Zelda Wii U
From the Legend of Zelda in-engine tech demo seen at the
Wii U’s unveiling, we were able to catch a glimpse of what we might be in store
for the next game. The high-resolution, Twilight Princess-style graphics makes
us wonder if Zelda will be returning to “realistic” visuals instead of the more
cartoony look of Skyward Sword and Wind Waker. Either way, we’re excited to see
how the Wii U’s peripherals will be integrated into the series’ gameplay. It
may call for more drastic changes to the Zelda formula than ever before.
The Wii U’s tablet controller alone could theoretically introduce
almost unlimited gameplay possibilities; at the very least, we’d expect the
controller’s touchscreen to make for a super-efficient inventory system.
Nintendo’s first-party games have always been a showcase for their consoles’
more innovative capabilities, and a Zelda game would make us want to try them all
Epic Mickey HD
Epic Mickey didn’t have a great camera, or great controls, or – thanks to its
exclusivity on Wii – the greatest visuals. What those flaws distracted from,
however, was one of the best, most wonderfully imaginative game concepts of
this generation. Mickey Mouse enters a wasteland version of the Disneyland
theme park to confront and redeem his predecessor, Oswald the Lucky Rabbit –
the very unlucky mascot that, if not for a twist of fate, would have enjoyed
Mickey’s decades of fame and adoration instead. In the process, he platforms
past a virtual museum of Disney trivia and fan service, from gleaming statues
of Donald Duck to dusty piles of Mickey Mousecapade NES cartridges.
Now that Epic Mickey 2 is heavily rumored for release on 360 and PS3 later this
year, gamers need a chance to catch up on the original… but this time, with an
interface that works and an HD presentation that is as crisp and beautiful as
Walt’s classic animation.
Super Mario Bros. Wii U
Once there was a time when the air was
clean, gas was cheap, and every new Nintendo system launched with the best
Mario game ever. NES, SNES, Game Boy and N64 all came out alongside another
tour de force of Mario platforming, then all of a sudden things went wrong.
Nintendo launched the GameCube with Luigi’s Mansion, GBA with a Mario 2 remake,
and the Wii and 3DS didn’t even start out with a half-step Mario title.
Wouldn’t it be great if Nintendo could actually launch a console with the
successor to Super Mario Galaxy?
Nintendo has gone on record multiple times
bemoaning the poor software launch the 3DS had, and how it doesn’t aim to
repeat it on the Wii U later this year. So wouldn’t a totally new Mario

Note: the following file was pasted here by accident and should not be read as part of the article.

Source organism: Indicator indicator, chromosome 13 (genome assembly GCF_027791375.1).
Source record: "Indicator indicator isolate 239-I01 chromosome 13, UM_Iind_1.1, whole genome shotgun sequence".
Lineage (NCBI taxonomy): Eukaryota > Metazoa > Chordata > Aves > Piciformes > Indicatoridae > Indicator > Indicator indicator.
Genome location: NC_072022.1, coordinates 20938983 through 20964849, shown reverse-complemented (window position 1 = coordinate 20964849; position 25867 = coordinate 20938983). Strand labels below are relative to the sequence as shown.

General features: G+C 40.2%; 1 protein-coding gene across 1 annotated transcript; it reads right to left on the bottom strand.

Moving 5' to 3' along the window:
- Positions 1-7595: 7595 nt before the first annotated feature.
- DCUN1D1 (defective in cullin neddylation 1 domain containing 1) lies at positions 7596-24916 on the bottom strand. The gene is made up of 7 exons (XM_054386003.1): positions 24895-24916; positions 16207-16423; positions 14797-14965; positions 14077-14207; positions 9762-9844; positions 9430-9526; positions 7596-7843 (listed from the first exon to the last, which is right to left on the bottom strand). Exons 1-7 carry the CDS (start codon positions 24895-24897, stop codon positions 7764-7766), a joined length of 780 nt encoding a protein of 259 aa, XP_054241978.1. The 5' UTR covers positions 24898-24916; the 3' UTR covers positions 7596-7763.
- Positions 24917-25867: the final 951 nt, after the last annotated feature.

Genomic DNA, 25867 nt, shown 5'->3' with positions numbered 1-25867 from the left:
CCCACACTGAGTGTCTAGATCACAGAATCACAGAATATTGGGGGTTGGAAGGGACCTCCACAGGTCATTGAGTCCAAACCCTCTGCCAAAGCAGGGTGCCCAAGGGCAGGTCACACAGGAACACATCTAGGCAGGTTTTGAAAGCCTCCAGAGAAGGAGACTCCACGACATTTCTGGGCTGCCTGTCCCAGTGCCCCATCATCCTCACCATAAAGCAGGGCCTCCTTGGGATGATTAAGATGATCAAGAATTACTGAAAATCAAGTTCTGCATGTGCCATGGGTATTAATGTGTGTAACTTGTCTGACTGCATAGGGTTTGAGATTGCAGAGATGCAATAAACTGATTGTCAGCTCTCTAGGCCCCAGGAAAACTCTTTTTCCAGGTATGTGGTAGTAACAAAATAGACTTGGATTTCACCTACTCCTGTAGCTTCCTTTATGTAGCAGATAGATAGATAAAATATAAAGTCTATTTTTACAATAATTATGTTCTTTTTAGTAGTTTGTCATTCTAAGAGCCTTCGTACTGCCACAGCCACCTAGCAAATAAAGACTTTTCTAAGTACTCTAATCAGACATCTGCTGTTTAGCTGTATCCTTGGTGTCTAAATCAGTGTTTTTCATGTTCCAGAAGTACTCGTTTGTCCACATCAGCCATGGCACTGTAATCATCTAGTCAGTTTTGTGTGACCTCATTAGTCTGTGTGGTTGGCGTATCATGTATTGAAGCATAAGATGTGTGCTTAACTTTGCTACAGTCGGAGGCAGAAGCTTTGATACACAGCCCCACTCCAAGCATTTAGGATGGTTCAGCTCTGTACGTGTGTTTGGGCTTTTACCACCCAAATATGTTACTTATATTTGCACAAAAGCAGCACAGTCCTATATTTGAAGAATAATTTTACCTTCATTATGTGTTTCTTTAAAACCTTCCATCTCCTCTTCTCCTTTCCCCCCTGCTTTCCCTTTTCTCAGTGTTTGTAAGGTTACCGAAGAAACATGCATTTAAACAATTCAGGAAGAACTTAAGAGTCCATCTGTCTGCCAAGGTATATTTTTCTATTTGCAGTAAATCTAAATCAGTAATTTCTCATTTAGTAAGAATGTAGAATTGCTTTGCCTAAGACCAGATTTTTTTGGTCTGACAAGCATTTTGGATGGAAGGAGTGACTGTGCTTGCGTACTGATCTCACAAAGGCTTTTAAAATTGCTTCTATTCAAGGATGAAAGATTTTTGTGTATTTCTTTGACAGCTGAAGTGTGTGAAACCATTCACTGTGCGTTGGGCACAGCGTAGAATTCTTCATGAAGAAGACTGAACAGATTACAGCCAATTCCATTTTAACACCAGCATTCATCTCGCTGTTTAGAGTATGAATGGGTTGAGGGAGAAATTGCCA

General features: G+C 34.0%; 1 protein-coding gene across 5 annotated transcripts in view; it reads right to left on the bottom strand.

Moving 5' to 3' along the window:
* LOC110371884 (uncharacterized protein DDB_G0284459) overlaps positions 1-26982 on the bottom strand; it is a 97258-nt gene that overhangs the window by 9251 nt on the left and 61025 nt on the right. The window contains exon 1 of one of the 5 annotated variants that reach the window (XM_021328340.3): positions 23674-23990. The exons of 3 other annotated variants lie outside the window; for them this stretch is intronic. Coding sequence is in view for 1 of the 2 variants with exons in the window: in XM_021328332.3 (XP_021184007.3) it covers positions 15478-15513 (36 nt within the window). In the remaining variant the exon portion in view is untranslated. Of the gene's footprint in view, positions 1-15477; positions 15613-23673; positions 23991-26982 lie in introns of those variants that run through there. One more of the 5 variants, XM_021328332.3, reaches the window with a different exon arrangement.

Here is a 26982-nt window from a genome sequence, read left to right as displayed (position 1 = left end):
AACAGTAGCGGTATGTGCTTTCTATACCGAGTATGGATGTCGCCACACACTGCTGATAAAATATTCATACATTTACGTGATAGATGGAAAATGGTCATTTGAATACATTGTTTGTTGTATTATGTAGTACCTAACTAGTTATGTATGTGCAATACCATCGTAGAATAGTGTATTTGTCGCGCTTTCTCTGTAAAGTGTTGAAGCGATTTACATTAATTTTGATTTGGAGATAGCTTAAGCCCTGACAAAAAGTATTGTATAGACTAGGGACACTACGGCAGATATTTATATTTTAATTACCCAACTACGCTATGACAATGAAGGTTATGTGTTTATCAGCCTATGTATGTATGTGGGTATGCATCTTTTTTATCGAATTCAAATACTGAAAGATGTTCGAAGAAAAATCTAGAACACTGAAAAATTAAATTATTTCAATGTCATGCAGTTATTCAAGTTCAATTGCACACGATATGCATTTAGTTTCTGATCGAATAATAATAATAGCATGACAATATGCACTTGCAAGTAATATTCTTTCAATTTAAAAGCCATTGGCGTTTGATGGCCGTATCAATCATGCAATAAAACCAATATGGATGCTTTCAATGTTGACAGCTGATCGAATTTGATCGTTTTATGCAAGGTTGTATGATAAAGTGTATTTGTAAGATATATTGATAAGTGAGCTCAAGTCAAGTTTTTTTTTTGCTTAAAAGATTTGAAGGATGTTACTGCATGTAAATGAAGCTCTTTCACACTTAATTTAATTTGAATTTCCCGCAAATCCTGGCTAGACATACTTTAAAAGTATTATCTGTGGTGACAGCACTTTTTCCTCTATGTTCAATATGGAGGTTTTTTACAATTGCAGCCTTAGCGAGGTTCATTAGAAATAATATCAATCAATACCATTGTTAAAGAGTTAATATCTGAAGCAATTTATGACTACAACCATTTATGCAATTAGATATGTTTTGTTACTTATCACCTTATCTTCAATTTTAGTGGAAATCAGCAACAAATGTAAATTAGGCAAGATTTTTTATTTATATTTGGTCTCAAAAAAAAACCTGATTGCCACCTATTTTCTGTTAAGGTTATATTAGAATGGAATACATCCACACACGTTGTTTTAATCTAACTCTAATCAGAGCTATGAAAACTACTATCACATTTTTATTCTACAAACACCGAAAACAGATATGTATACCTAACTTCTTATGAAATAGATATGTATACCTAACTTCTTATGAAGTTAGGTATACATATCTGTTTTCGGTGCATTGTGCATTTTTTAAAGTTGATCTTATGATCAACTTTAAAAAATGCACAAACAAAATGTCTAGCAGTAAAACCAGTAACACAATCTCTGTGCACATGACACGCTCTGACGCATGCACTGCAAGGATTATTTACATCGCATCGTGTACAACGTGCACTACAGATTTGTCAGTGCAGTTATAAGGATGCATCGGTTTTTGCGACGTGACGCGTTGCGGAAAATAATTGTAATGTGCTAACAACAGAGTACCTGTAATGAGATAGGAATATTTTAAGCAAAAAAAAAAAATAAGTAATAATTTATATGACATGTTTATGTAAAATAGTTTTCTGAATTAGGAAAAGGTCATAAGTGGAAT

adventure be the perfect antidote to a bummer launch? Something new and unique
that completely changes the platforming genre would make any number of crummy
launch titles bearable. What would be the magic fix? Well, we aren’t the
geniuses at Nintendo who’ve been tasked with coming up with that, but we bet
it’d involve a simple yet nuanced use of the new tablet controller, while
keeping a classic Mario feel. Of course, it could just be a sequel to New Super
Mario Bros Wii (which was a tech demo shown at E3), but at this point we’ll
settle for New Mario Anything if it’s a launch game.
InFamous 2 was a big step in the right direction for
developer Sucker Punch’s new-ish franchise, improving on the original in
countless ways while still retaining the things that made it fun – but it could
have been so much more. And after the way it ended, we’re really curious to see
what – if anything – will happen next.
[WARNING: POSSIBLE SPOILERS FOLLOW] It’s difficult to talk about a possible sequel to
InFamous 2 without getting at least a little spoiler-y, because short of a really
anticlimactic contrivance by the writers, only one of IF2’s two possible
endings left the door open for a follow-up game. However, that ending carries
some pretty interesting implications for a possible sequel, which we imagine
would involve a new protagonist torn between whether to protect the dying
remnants of humanity, or to join up with a rising master race of super-powered
Conduits. If that’s the case, it’d be kind of a refreshing change to start back
at square one with a new set of powers, wielded by a new character who, like
Cole in the first game, is still coming to terms with what he’s become and what
he can do.